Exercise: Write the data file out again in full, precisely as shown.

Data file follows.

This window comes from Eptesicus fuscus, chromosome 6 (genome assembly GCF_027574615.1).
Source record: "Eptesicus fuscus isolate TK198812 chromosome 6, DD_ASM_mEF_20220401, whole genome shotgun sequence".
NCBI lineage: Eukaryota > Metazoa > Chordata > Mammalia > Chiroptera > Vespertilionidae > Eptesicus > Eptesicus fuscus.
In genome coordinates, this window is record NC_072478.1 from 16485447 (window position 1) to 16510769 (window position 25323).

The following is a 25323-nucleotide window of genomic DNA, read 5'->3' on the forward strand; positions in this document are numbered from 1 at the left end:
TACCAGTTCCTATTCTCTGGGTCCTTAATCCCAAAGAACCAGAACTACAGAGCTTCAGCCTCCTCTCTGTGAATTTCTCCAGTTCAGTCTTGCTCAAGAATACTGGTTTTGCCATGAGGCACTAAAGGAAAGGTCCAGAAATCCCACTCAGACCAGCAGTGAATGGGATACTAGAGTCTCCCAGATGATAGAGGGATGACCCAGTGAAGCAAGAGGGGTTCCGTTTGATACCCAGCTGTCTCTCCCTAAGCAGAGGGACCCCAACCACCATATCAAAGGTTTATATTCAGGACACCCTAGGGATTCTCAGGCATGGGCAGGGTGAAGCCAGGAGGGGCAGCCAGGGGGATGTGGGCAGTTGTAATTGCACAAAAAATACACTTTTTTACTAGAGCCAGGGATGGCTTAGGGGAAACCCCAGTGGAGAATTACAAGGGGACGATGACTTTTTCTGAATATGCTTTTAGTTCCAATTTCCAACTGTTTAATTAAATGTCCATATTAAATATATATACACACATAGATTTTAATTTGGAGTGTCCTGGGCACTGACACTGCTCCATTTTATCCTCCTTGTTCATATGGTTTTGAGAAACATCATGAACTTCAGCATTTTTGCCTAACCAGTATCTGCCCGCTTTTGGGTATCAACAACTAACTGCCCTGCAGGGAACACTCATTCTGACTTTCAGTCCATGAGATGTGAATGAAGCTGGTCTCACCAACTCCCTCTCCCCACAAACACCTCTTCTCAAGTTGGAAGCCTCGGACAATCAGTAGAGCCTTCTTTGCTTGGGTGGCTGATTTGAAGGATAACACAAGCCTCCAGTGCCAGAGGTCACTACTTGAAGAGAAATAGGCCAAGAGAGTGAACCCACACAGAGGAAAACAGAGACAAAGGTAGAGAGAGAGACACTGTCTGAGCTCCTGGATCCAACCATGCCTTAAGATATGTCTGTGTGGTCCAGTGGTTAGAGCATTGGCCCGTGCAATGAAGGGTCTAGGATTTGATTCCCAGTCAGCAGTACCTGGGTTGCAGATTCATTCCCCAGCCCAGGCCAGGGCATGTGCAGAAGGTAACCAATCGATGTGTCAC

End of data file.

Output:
This window comes from Eptesicus fuscus, chromosome 6 (genome assembly GCF_027574615.1).
Source record: "Eptesicus fuscus isolate TK198812 chromosome 6, DD_ASM_mEF_20220401, whole genome shotgun sequence".
NCBI lineage: Eukaryota > Metazoa > Chordata > Mammalia > Chiroptera > Vespertilionidae > Eptesicus > Eptesicus fuscus.
In genome coordinates, this window is record NC_072478.1 from 16485447 (window position 1) to 16510769 (window position 25323).

The following is a 25323-nucleotide window of genomic DNA, read 5'->3' on the forward strand; positions in this document are numbered from 1 at the left end:
TACCAGTTCCTATTCTCTGGGTCCTTAATCCCAAAGAACCAGAACTACAGAGCTTCAGCCTCCTCTCTGTGAATTTCTCCAGTTCAGTCTTGCTCAAGAATACTGGTTTTGCCATGAGGCACTAAAGGAAAGGTCCAGAAATCCCACTCAGACCAGCAGTGAATGGGATACTAGAGTCTCCCAGATGATAGAGGGATGACCCAGTGAAGCAAGAGGGGTTCCGTTTGATACCCAGCTGTCTCTCCCTAAGCAGAGGGACCCCAACCACCATATCAAAGGTTTATATTCAGGACACCCTAGGGATTCTCAGGCATGGGCAGGGTGAAGCCAGGAGGGGCAGCCAGGGGGATGTGGGCAGTTGTAATTGCACAAAAAATACACTTTTTTACTAGAGCCAGGGATGGCTTAGGGGAAACCCCAGTGGAGAATTACAAGGGGACGATGACTTTTTCTGAATATGCTTTTAGTTCCAATTTCCAACTGTTTAATTAAATGTCCATATTAAATATATATACACACATAGATTTTAATTTGGAGTGTCCTGGGCACTGACACTGCTCCATTTTATCCTCCTTGTTCATATGGTTTTGAGAAACATCATGAACTTCAGCATTTTTGCCTAACCAGTATCTGCCCGCTTTTGGGTATCAACAACTAACTGCCCTGCAGGGAACACTCATTCTGACTTTCAGTCCATGAGATGTGAATGAAGCTGGTCTCACCAACTCCCTCTCCCCACAAACACCTCTTCTCAAGTTGGAAGCCTCGGACAATCAGTAGAGCCTTCTTTGCTTGGGTGGCTGATTTGAAGGATAACACAAGCCTCCAGTGCCAGAGGTCACTACTTGAAGAGAAATAGGCCAAGAGAGTGAACCCACACAGAGGAAAACAGAGACAAAGGTAGAGAGAGAGACACTGTCTGAGCTCCTGGATCCAACCATGCCTTAAGATATGTCTGTGTGGTCCAGTGGTTAGAGCATTGGCCCGTGCAATGAAGGGTCTAGGATTTGATTCCCAGTCAGCAGTACCTGGGTTGCAGATTCATTCCCCAGCCCAGGCCAGGGCATGTGCAGAAGGTAACCAATCGATGTGTCAC